Viewing cable 09STATE41489, COTE D'IVOIRE: UN SECURITY COUNCIL CONSULTATIONS,
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|09STATE41489||2009-04-24 18:06||2011-01-13 05:05||UNCLASSIFIED||Secretary of State|
VZCZCXYZ0007 OO RUEHWEB DE RUEHC #1489 1141848 ZNR UUUUU ZZH O 241828Z APR 09 FM SECSTATE WASHDC TO RUCNDT/USMISSION USUN NEW YORK IMMEDIATE 0000 INFO UN SECURITY COUNCIL COLLECTIVE IMMEDIATE RUEHAB/AMEMBASSY ABIDJAN IMMEDIATE 0000 RUEHMV/AMEMBASSY MONROVIA IMMEDIATE 0000 RUEHFN/AMEMBASSY FREETOWN IMMEDIATE 0000 RUEHRY/AMEMBASSY CONAKRY IMMEDIATE 0000 RUEHFR/AMEMBASSY PARIS IMMEDIATE 0000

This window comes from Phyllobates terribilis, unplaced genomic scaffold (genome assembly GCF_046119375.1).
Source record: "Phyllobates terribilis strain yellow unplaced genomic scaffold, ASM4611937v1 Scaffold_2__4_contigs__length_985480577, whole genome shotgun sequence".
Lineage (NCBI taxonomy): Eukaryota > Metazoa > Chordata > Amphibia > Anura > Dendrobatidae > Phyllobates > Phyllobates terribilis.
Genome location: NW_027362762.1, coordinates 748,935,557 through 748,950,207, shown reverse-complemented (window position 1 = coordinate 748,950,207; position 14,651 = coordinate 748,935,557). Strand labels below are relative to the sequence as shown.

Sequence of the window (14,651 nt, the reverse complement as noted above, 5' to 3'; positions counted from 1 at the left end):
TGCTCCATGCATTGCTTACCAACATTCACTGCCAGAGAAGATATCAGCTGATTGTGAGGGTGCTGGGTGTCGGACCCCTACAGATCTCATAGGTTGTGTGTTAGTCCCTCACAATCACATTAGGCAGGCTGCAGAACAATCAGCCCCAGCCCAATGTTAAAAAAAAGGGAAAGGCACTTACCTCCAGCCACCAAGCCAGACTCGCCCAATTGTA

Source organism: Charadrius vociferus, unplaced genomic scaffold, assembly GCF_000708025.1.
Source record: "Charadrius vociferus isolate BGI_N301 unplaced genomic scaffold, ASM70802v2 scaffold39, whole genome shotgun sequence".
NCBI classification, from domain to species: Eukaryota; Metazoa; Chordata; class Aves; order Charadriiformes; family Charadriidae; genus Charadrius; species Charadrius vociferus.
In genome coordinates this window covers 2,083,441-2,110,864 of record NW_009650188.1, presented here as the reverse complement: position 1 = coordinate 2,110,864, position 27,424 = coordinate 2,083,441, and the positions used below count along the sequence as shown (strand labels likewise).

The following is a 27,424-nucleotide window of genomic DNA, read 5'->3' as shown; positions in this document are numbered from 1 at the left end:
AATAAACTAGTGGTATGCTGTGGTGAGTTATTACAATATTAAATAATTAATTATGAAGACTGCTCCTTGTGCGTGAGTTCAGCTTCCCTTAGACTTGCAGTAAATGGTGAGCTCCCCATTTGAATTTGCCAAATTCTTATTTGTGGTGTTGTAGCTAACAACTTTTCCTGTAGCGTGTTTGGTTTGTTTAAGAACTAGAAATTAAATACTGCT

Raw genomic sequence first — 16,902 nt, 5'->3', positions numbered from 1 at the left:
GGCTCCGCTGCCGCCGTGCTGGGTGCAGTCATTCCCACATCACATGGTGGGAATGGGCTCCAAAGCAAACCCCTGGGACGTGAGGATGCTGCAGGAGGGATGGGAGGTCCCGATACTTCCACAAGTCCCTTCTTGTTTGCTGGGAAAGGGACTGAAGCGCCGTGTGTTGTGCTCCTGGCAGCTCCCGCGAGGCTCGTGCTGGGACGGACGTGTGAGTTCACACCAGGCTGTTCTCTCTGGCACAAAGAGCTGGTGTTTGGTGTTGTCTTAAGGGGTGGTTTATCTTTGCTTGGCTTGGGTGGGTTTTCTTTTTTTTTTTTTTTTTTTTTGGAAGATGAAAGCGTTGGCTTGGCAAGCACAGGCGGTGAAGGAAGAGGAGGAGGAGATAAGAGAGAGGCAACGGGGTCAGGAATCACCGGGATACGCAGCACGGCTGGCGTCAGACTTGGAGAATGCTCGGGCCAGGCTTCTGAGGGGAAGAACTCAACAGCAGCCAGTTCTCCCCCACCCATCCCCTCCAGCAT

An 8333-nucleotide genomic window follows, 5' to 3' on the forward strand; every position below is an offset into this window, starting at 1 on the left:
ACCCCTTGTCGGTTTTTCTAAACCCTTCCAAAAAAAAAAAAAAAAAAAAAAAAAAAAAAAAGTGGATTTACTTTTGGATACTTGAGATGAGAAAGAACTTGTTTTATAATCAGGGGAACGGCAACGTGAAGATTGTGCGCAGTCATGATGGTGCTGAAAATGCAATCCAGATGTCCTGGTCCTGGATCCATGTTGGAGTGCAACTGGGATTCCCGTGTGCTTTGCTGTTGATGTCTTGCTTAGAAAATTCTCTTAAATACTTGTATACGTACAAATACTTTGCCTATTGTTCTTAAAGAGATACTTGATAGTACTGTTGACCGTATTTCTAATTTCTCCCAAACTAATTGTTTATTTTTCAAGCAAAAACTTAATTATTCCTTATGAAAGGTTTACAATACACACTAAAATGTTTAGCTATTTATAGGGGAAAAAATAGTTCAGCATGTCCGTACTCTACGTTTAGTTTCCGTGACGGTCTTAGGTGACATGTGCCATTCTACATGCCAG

UNCLAS STATE 041489 SIPDIS PARIS FOR KANEDA E.O. 12958: N/A TAGS: PREL KPKO MARR IC SUBJECT: COTE D'IVOIRE: UN SECURITY COUNCIL CONSULTATIONS, APRIL 28, 2009 REF: STATE 3924 ¶1. USUN may draw on the points in paragraph 2 for the April 28 Security Council consultations on UNOCI and the political situation in Cote d'Ivoire. Talking points on sanctions are also included. ¶2. Begin points: --The United States welcomes Ambassador Choi, and thanks him for his briefing. We express our continuing support for the invaluable, tireless work being done by UNOCI personnel. I would like also to extend our thanks to President Compaore for his facilitation of the Ouagadougou Political Agreement. --The United States is disappointed that there has been no date set for the elections, which have been rescheduled several times. We are also concerned about the lack of sustained progress on disarmament. I repeat what we said in January: We urge the parties to set a realistic election date and make public the timeline of all the steps that must be taken to organize the election. The laying down of weapons and the technical preparations for the elections require cooperation from all sides, who have made repeated promises that they should keep. The Ivorian people surely expect this from their leaders. --We welcome plans for a sizeable number of international observers for the elections; their presence will support credible and transparent elections. --We welcome the relatively stable security situation and the steady, if slow, progress being made in extending the government's authority throughout the country. As the Secretary-General's recent report indicates, a great deal remains to be done, particularly with regard to law and order. Inadequate police staffing, shortages of court and prison personnel, and overcrowded prisons are all causes for concern. --We are also concerned about the reported proliferation of small arms, and would like additional information, with particular emphasis on any cross-border movement of weapons or armed persons. The reporting from UNOCI and UNMIL has been somewhat inconsistent on the extent to which this is a problem, despite coordinated patrols and exchanges of information between the two missions. We reiterate our call for all parties to cooperate with the impartial forces to ensure that any weapons surrendered by former combatants are controlled and inventoried. --The current sanctions regime for Cote d,Ivoire was created to address threats to peace and the national reconciliation process, and violations of human rights and international humanitarian law. --The regime is designed to provide an inducement for all the parties in Cote d,Ivoire, including its government, to move toward free and fair elections in as short a timeframe as possible. --For that reason, the United States will continue to support those sanctions until credible elections have taken place, steps have been taken to address arms trafficking, and additional measures have been implemented to increase fiscal transparency. --It is very troubling that there continue to be violations of the arms embargo, travel ban, assets freeze, and diamond ban. We urge all Member States, particularly Cote d,Ivoire and its neighbors, to comply with their UN obligations to implement these measures. -- The United States remains very concerned about continuing reports of rape and violence against women and girls. We welcome the efforts UNOCI is making to increase and strengthen the role of women in the police force, and to build and bolster the efforts of Ivorian women's organizations who are working to address these difficult issues. --The United States welcomes the detailed discussion of benchmarks and indicators of progress included as an annex to the Secretary-General's report. As he indicates, many of the factors contributing to the eventual conclusion of the Ivorian peace process are not within the UN's control. We agree wholeheartedly that the benchmarks should be periodically refined, adjusted and tested against a realistic assessment of the situation. --In particular, we believe the benchmarks laid out for measuring progress towards elections are clear, concrete and measurable. These are steps that should be achievable within a relatively short period of time, particularly in view of the extensive preparations that have already been made. --Quite a few of the steps laid out in the areas of disarmament, demobilization and reintegration (DDR), extension of state authority, and security sector reform are much harder to accomplish, longer-term, and more expensive. The Council should keep these areas under careful review to be sure that we have not tied ourselves, or the mission, to unattainable goals. CLINTON